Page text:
from PlanetEarth Website
The whole ocean floor is made up of volcanic oceanic crust - isn't it?
Well, probably not. Roger Searle
The Earth's central core is surrounded
by a mantle made of
peridotite rock, with a thin
surface crust. The 6km thick oceanic crust covers 60 per cent of the
Earth's solid surface.
As the plates separate they are stretched and faulted, producing the remaining 10-20 per cent of spreading.
But towards the end of the twentieth century, more and more places were discovered where it seemed the 'crust' was missing and the mantle itself was exposed on the sea floor. Many of these places contain structures called 'Oceanic Core Complexes' (OCCs).
Intensive worldwide study has shown that
OCCs consist of broad domes, 10-20km across and 1-2km high. Cores
and dredges show they mostly contain peridotite (mantle) or
gabbro (crust), but the actual distribution of these rock
types was unclear.
This means OCCs are effectively giant, long-lived faults (called 'detachments').
We assembled an international team of geologists and geophysicists, and were privileged to take the first scientific cruise of NERC's new research ship RRS James Cook.
We sailed from Tenerife in March 2007,
four years after first forming our plans.
More and more places were discovered
where it seemed the 'crust' was missing
and the mantle itself was exposed on the sea floor.
During the seven days it took us to steam 3400 km towards the Mid-Atlantic Ridge we reviewed previous work.
We refined the focus of our study to a region about 1800km east of Barbados. Here, Debbie Smith of Woods Hole Oceanographic Institution had recently mapped many OCCs.
This region offered the promise of extensive peridotite with a chance to investigate, for the first time, active core complexes.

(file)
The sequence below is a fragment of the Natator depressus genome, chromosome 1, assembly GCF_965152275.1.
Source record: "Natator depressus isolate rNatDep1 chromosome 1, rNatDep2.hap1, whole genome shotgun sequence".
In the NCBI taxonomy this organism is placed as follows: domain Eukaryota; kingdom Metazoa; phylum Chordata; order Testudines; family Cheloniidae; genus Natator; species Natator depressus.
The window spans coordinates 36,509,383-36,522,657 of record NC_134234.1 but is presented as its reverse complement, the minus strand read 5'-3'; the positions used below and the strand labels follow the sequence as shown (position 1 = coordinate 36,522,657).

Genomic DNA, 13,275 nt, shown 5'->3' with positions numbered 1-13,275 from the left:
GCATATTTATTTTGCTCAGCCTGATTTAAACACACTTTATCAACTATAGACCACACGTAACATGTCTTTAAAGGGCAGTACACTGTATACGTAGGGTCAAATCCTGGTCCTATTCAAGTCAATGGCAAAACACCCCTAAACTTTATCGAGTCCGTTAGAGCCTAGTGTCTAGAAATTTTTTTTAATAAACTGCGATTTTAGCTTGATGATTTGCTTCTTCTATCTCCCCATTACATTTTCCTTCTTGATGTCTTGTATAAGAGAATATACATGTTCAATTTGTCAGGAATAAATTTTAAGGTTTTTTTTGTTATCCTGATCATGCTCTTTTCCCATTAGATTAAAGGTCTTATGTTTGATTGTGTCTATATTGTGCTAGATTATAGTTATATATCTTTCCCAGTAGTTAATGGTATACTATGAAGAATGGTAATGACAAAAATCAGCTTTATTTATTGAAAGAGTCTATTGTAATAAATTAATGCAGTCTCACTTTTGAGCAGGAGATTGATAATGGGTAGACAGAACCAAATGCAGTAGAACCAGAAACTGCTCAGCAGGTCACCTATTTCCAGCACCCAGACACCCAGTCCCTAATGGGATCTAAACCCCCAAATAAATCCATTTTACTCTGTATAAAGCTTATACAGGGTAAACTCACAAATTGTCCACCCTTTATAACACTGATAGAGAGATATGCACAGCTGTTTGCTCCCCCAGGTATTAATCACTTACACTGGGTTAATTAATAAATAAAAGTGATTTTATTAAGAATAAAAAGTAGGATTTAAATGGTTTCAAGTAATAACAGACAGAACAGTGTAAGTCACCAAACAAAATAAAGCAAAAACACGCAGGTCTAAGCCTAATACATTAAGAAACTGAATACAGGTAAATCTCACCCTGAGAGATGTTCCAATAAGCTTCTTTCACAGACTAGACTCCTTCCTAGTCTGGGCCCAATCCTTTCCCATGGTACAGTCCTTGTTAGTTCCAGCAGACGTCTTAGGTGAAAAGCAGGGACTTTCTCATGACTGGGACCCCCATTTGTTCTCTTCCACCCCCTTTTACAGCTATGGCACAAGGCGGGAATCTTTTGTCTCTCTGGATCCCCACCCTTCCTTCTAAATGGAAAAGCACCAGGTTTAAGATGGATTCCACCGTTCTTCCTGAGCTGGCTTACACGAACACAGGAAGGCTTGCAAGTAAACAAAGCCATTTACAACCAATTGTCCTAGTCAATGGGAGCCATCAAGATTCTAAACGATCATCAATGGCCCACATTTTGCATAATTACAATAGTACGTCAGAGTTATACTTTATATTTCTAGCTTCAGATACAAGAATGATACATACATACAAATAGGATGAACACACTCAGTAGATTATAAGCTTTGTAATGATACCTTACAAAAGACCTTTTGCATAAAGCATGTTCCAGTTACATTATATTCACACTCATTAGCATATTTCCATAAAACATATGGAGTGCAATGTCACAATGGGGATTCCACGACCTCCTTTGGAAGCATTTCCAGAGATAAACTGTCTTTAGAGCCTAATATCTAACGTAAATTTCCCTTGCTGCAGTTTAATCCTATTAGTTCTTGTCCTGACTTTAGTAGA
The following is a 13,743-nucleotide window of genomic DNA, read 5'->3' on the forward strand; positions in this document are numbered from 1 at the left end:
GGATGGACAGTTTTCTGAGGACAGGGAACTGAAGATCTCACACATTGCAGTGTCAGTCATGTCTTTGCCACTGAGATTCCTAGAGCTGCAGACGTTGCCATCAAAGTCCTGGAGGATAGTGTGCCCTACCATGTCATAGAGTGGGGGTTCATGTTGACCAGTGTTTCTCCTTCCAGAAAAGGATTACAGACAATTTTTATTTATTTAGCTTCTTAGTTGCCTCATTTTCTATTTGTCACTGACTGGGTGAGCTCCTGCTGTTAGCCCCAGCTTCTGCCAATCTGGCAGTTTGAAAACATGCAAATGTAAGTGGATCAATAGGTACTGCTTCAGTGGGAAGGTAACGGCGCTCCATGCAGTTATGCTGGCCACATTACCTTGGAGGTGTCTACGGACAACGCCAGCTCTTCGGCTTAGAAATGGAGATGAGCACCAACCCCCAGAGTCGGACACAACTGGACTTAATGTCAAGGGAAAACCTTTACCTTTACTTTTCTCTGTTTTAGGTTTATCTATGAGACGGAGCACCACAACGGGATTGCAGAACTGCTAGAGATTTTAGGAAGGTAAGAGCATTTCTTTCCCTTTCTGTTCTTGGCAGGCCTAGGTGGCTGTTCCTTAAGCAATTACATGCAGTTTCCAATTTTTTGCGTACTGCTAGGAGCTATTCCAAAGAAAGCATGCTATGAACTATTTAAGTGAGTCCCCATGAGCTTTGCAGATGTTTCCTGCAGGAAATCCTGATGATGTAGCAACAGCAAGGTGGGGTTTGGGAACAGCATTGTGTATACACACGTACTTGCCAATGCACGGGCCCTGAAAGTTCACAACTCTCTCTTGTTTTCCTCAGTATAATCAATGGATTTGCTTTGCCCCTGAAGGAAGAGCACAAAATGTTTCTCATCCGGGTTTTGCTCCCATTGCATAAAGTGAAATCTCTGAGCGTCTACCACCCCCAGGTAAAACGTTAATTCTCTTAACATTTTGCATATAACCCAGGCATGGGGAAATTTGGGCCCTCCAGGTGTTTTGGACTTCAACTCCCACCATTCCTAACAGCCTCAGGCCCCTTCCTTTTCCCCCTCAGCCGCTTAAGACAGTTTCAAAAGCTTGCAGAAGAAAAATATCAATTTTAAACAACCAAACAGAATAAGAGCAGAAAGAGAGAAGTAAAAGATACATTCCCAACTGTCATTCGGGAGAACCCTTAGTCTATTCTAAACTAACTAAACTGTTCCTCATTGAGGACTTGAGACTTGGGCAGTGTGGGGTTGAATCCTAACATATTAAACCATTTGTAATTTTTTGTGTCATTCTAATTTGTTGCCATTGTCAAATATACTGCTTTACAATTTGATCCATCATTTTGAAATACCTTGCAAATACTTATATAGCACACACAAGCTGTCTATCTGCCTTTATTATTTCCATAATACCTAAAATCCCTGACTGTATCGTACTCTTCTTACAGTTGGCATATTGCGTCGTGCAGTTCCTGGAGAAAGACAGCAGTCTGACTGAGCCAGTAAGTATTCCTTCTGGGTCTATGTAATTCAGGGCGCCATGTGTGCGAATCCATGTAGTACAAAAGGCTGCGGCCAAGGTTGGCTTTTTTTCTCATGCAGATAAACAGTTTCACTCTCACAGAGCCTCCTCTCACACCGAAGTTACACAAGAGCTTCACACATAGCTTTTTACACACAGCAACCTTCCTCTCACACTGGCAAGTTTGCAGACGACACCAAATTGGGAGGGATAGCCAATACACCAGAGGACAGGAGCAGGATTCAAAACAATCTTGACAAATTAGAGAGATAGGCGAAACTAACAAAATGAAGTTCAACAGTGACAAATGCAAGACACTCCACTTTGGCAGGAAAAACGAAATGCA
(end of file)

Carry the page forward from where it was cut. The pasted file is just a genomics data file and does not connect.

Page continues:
A multibeam echo-sounder uses a fan of over 100 narrow beams to map a swathe of depths several kilometers wide.
Data from many tracks are combined in a grid to make a digital terrain model.
This can be displayed in a variety of
ways, including oblique 3-D views with shading to suggest
illumination. The shapes revealed are powerful indicators of
geological structures like volcanoes and fault scarps.
A powerful way of viewing these data is to 'drape' the sidescan image over a 3-D view of the topography, and use special software to 'fly' around the resulting image.
above the axis of the
The sidescan image shown above is viewed as though from several kilometers above the axis of the Mid-Atlantic Ridge, looking away from the plate boundary.
It shows an actively forming OCC, with a
smooth dome whose striated surface is emerging from older seafloor
at its foot. We interpret the smooth dome as the surface of an
actively slipping detachment fault. The fine, bright, curved line at
the foot of the dome is thus the current tectonic plate boundary.
This nicely confirms the numerical models that predict a reduction in melt supply at OCCs.
Peridotite reacts easily with water to
produce the extremely weak minerals talc and serpentine, which
lubricate and weaken the fault and allow it to keep slipping for
millions of years, becoming a 'detachment'.
The detachment fault starts to move back
towards its original position on the mid-ocean ridge. Eventually,
magma starts to be injected into the fault again, re-establishing
vigorous volcanism at the ridge axis and stopping the fault from
slipping any further.